The following was the response to the previous post, written by two professors who reviewed it for my grade:
This student does an excellent job of acknowledging both the conceptual and
practical sides of this issue, though we think the blog itself skews toward the
practical side. The student narrates the history of Jamaica Plain in a
compelling, readable way, and his review of the options for revision to the
transportation system is levelheaded and philosophically interesting. Overall,
this is strong, engaging work -- it's strong enough that we would have liked to
see this student suggest something totally new for Jamaica Plain, which he seems
to approach doing with the penultimate paragraph about "leveling the cost" of
the subway system; however, he begins this paragraph with "It is suggested," and
the passive voice here makes it hard to tell if the student is suggesting this
as an original solution to the problem, or if this idea comes from research.
This is my response to the critique:
I see three main criticisms of my essay, all valid: First, that I focused more on the practical problem rather than the former; second, that I did not offer my own alternative to Jamaica Plain's situation; and third, that I was passive and inexact with my discussion of leveling the subway fare.
Transit for Jamaica Plain is a conceptual problem made up of a series of practical problems. Many of the choices - including which mode of future service to implement and when - are merely judgement calls, with answers reachable by logic and study. And when such a decision is made, how to implement it will be merely an engineering problem how to run streetcar service in mixed traffic or to tunnel under a crowded neighborhood. However, all those practical problems must factor in the major conceptual element: what is, strictly speaking, best for the neighborhood may not always be the absolute best, because a major factor in the success or failure of Jamaica Plain's transportation system is public acceptance and willingness to use.
Unfortunately, this is an angle I cannot fully understand. I have never lived in Jamaica Plain, and only once have I even spent more than a few minutes there. As with any of the unique neighborhood of Boston, it has both a zeitgeist and a history that are only truly accessible to those who have become part of the place.
I would like to be able to look further into the conceptual framework of the problem, and I briefly considered it for my video for my Honors seminar before settling on a different transit-as-social-justice issue, the Green Line Extension.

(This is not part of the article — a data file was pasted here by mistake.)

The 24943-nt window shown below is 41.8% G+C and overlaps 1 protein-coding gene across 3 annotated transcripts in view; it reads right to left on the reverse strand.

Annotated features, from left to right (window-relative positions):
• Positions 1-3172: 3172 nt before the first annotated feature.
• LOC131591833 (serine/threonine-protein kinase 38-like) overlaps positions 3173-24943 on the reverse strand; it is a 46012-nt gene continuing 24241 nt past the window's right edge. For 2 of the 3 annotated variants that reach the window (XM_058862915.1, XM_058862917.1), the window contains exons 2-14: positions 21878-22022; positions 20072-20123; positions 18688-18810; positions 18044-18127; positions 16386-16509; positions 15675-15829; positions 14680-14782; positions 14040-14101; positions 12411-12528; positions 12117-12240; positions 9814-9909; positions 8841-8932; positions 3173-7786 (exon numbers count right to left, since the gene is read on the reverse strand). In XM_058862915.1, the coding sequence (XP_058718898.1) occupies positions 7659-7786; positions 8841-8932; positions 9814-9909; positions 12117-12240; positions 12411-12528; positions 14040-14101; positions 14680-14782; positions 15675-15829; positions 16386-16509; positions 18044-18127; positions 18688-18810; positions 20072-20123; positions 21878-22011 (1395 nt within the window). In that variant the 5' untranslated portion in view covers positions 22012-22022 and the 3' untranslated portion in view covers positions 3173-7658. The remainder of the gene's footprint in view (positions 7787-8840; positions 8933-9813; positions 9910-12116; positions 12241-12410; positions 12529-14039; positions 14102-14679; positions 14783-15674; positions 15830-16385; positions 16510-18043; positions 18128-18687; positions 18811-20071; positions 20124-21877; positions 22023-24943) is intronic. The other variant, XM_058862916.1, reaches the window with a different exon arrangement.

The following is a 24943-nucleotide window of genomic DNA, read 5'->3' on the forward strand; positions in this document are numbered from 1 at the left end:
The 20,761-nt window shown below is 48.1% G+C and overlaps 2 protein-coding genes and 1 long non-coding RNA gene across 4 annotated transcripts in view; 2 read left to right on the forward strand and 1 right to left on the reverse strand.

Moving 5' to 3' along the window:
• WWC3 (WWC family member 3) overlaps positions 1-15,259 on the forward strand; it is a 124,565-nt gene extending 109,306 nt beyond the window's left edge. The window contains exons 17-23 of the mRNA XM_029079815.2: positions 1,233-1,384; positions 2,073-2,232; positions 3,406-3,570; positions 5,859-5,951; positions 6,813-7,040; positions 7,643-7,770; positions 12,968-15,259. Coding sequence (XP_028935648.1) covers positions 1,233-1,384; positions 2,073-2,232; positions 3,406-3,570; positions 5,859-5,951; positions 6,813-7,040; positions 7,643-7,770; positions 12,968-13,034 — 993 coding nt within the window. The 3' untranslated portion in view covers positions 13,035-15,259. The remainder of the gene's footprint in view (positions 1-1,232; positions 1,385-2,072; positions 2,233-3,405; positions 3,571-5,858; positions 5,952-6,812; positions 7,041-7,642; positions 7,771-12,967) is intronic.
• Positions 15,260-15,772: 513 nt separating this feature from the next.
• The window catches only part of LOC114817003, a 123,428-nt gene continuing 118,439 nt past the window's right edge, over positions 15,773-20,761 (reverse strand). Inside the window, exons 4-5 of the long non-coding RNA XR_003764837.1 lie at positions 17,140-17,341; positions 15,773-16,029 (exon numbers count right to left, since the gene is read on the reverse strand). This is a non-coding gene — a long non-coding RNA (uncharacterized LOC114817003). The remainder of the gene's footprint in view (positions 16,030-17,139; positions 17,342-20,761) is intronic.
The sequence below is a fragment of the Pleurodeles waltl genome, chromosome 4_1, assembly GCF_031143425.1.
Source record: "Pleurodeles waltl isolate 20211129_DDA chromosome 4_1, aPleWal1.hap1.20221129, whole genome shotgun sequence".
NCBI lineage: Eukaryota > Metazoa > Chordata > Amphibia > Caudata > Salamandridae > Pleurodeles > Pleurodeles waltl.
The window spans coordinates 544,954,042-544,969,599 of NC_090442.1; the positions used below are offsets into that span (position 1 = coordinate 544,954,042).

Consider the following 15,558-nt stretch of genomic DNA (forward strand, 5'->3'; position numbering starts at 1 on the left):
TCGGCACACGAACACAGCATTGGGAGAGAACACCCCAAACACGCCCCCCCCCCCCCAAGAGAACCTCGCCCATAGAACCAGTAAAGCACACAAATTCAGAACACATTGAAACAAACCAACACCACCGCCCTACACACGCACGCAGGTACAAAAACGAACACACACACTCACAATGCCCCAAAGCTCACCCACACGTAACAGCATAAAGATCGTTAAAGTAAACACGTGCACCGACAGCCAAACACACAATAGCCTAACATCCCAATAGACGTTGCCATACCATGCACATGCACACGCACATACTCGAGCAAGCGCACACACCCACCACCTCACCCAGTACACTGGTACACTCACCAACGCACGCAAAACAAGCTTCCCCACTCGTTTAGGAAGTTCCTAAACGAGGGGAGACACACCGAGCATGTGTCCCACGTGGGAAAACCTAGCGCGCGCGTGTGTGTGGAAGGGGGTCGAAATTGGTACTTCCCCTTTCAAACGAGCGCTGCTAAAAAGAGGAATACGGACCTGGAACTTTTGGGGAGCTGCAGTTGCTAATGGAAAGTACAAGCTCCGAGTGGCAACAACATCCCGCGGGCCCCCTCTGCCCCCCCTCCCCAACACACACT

I intended this as a short essay, rather than a full-blown research paper (although it's longer than all I've previously written save semester papers), and even the stripped-bare history took 900 words. Thus, I was not able to delve fully into all corners of the issue; in particular, I avoided going into too much detail of the various transit options so as to not focus too heavily on the practical angle. A huge amount of research has been done into what exactly is the best transit solution for Jamaica Plain; at the State Transportation Library downtown I found several linear feet of studies about the corridor. I only had a chance to briefly look through the most important of the batch: the 1987 study that recommended an immediate return of the previously terminated street-running service. I was uncomfortable with that conclusion for two reasons. First, it focused solely on practical issues and more or less ignored the sentiments of the group of residents who opposed the trolleys. Second, it recommended a return of service without correcting the issues that led to its cancellation (including double-parked cars blocking service, difficulty of maintaining track, and the nearby Orange Line judged to be siphoning ridership); thus, there was no suggestion of permanence. So I cannot make a truly fair judgement, and certainly without a deeper look into the literature. My personal feelings are for the return of streetcar service, but that is more a sensibility than a thoughtful judgement. I don’t believe I have a truly original solution to add merely to due the depth of the MBTA’s previous studies; however, I believe that I can add the idea that any discussion of the E branch and the 39 bus should take place in the frame of this broader conceptual view.
Discussions of the incoming fare increase are commonplace, and I have no specific source to cite for discussions of leveling the fare, although I have heard it multiple times in private discussion. I don't think that level fares would solve Jamaica Plain's situation and it fact they might make it worse by increasing the price of the #39 bus; the level fare discussion is more related to the general idea of transit equity, which certainly springs from an analysis of Jamaica Plain.